A Qualitative Study of Student Expectations of Online Faculty Engagement

A Qualitative Study of Student Expectations of Online Faculty Engagement

Christoper W. Berg (Walden University, USA), Melanie Shaw (Northcentral University, USA), Anthony L. Contento (Colorado State University – Global Campus, USA) and Scott W. M. Burrus (University of the Rockies, USA)
Copyright: © 2021 |Pages: 12
DOI: 10.4018/978-1-7998-8047-9.ch100
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Institutions offering online courses and degrees often develop requirements for faculty-to-student interactions; yet, these requirements may not align student preferences for faculty engagement. This chapter expanded the work on an earlier study by Shaw, Clowes, and Burrus, “A Comparative Typology of Student and Institutional Expectations of Online Faculty.” The current study included a new sampling of 57 students across two institutions focused on their experiences in online courses. Using the original typology as a lens, results were grouped into themes including substantive feedback, timeliness, and course expectations. Recommendations for further study include conducting a quantitative study of the relationship between faculty outcomes and student satisfaction after implementing student performance expectations.
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A Qualitative Study Of Student Expectations Of Online Faculty Engagement

Higher education institutions across the country have expanded to meet student demand for online programs and courses (Allen & Seaman, 2013). Institutional leaders are challenged develop expectations for faculty around student engagement to ensure best practices and student needs are fulfilled. With student retention closely tied to student satisfaction, studying strategies enhance student experience, engagement, and enjoyment in the online academic setting can have important consequences for institutions. This research study was an expansion of a previous study, A Comparative Typology of Student and Institutional Expectations of Online Faculty (Shaw, Clowes, & Burrus, 2017). The original study arose after numerous discussions with online faculty who shared institutional expectations of performance, which often differed from the literature on student perceptions of quality faculty performance. Student satisfaction is an essential element that should drive faculty mentoring approaches (Izadina, 2016); yet, there was a gap in the literature relative to the role of student experience as a driver of faculty expectations. The initial study included an exploration of a expectations from a sample of institutions and then experiences of online students without any institution specific data. This study allowed the researchers to sample a specific group of online students in courses to further validate the original findings.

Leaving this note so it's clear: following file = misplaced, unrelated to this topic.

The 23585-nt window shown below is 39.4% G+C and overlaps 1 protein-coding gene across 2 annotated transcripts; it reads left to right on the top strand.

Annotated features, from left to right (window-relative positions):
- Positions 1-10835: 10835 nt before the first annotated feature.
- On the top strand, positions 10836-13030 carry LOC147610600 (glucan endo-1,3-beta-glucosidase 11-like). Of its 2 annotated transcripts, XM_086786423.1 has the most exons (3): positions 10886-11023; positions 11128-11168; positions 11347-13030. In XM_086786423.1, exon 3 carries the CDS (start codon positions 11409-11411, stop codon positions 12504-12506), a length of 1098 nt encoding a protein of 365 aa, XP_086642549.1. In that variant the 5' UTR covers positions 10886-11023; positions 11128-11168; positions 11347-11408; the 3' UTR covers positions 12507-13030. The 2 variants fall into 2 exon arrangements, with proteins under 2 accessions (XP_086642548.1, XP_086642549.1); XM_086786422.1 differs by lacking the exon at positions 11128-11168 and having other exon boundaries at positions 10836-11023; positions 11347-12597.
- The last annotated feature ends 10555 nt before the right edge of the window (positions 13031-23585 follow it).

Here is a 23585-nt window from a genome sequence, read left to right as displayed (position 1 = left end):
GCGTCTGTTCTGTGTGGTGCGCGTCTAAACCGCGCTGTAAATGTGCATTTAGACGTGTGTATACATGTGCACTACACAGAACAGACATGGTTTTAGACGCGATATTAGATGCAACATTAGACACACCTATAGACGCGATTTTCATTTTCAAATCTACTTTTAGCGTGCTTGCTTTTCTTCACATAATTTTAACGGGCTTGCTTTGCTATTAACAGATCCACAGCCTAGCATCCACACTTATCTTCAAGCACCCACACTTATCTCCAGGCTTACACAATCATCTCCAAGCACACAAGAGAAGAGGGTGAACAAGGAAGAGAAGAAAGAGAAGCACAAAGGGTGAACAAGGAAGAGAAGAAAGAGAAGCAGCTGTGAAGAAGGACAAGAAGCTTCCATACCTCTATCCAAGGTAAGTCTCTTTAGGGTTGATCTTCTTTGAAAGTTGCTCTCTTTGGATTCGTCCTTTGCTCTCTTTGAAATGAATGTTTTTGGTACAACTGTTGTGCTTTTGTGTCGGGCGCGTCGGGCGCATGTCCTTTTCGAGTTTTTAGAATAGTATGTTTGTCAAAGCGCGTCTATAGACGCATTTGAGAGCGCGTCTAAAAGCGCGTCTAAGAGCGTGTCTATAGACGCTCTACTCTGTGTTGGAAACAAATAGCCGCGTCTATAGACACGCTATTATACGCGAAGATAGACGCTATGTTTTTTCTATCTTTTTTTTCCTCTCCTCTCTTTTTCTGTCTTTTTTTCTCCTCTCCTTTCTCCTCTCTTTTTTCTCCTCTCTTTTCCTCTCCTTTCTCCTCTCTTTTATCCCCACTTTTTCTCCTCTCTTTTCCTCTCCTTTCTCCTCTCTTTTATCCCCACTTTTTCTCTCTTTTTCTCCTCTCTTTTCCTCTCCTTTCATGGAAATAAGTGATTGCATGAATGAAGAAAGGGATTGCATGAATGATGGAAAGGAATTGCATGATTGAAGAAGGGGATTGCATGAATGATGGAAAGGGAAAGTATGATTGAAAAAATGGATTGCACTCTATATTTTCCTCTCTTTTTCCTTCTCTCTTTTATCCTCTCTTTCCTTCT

The research questions that drove this study where:

  • 1.

    What are student expectations for online faculty engagement relative to substantive feedback, timeliness, and course expectations?

  • 2.

    What are student expectations of the requirements institutions should have for online faculty in terms of student engagement?

Theoretical Framework

Engagement theory was used as the theoretical lens through which the data were evaluated. Engagement Theory was developed as a framework for technology enhanced teaching and learning (Kearsley & Schneiderman, 1998). Engagement was conceived as a way that students participate in learning activities that are collaborative and interactive. Engagement Theory often requires relational components such as communication and social skills (Miliszewska & Horwood, 2004). As such, it is particularly relevant to the online setting. For meaningful learning to occur, students must be engaged in activities and interaction with others throughout the learning event. Our view of Engagement Theory relies on the experience of students interacting online through technology as a means of engaging in learning (O’Brien & Toms, 2008). While we did not specifically engage students around the definition of engagement, we recognized that there was value in gathering data from students about engagement knowing their interpretations of this term might vary.

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